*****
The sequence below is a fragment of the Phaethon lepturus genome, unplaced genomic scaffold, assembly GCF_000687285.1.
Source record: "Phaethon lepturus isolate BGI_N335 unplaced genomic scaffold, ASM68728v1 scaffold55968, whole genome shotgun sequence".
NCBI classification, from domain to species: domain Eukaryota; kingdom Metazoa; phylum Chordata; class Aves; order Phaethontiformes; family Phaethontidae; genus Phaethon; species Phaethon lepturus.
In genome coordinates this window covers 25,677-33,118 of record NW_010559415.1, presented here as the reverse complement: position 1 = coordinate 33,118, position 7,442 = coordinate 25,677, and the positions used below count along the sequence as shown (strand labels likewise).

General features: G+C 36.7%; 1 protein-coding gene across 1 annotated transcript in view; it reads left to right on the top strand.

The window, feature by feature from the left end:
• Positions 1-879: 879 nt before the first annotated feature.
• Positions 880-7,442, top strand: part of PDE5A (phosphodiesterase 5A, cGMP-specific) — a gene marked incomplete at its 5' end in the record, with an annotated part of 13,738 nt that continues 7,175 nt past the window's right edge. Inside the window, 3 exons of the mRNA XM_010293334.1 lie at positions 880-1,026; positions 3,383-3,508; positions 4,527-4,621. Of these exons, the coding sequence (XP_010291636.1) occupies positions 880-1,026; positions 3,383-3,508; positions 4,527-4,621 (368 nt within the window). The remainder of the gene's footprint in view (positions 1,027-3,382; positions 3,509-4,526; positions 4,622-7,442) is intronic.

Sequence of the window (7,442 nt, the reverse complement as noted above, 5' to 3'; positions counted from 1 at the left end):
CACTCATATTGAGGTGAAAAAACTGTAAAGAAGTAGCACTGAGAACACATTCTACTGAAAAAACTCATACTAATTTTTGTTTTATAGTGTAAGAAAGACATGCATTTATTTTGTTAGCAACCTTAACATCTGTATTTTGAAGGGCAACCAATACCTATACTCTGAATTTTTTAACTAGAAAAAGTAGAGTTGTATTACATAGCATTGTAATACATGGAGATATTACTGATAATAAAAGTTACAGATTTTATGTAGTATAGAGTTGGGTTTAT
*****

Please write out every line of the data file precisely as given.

The sequence below is a fragment of the Phaethon lepturus genome, unplaced genomic scaffold, assembly GCF_000687285.1.
Source record: "Phaethon lepturus isolate BGI_N335 unplaced genomic scaffold, ASM68728v1 scaffold55968, whole genome shotgun sequence".
NCBI classification, from domain to species: domain Eukaryota; kingdom Metazoa; phylum Chordata; class Aves; order Phaethontiformes; family Phaethontidae; genus Phaethon; species Phaethon lepturus.
In genome coordinates this window covers 25,677-33,118 of record NW_010559415.1, presented here as the reverse complement: position 1 = coordinate 33,118, position 7,442 = coordinate 25,677, and the positions used below count along the sequence as shown (strand labels likewise).

General features: G+C 36.7%; 1 protein-coding gene across 1 annotated transcript in view; it reads left to right on the top strand.

The window, feature by feature from the left end:
• Positions 1-879: 879 nt before the first annotated feature.
• Positions 880-7,442, top strand: part of PDE5A (phosphodiesterase 5A, cGMP-specific) — a gene marked incomplete at its 5' end in the record, with an annotated part of 13,738 nt that continues 7,175 nt past the window's right edge. Inside the window, 3 exons of the mRNA XM_010293334.1 lie at positions 880-1,026; positions 3,383-3,508; positions 4,527-4,621. Of these exons, the coding sequence (XP_010291636.1) occupies positions 880-1,026; positions 3,383-3,508; positions 4,527-4,621 (368 nt within the window). The remainder of the gene's footprint in view (positions 1,027-3,382; positions 3,509-4,526; positions 4,622-7,442) is intronic.

Sequence of the window (7,442 nt, the reverse complement as noted above, 5' to 3'; positions counted from 1 at the left end):
CACTCATATTGAGGTGAAAAAACTGTAAAGAAGTAGCACTGAGAACACATTCTACTGAAAAAACTCATACTAATTTTTGTTTTATAGTGTAAGAAAGACATGCATTTATTTTGTTAGCAACCTTAACATCTGTATTTTGAAGGGCAACCAATACCTATACTCTGAATTTTTTAACTAGAAAAAGTAGAGTTGTATTACATAGCATTGTAATACATGGAGATATTACTGATAATAAAAGTTACAGATTTTATGTAGTATAGAGTTGGGTTTAT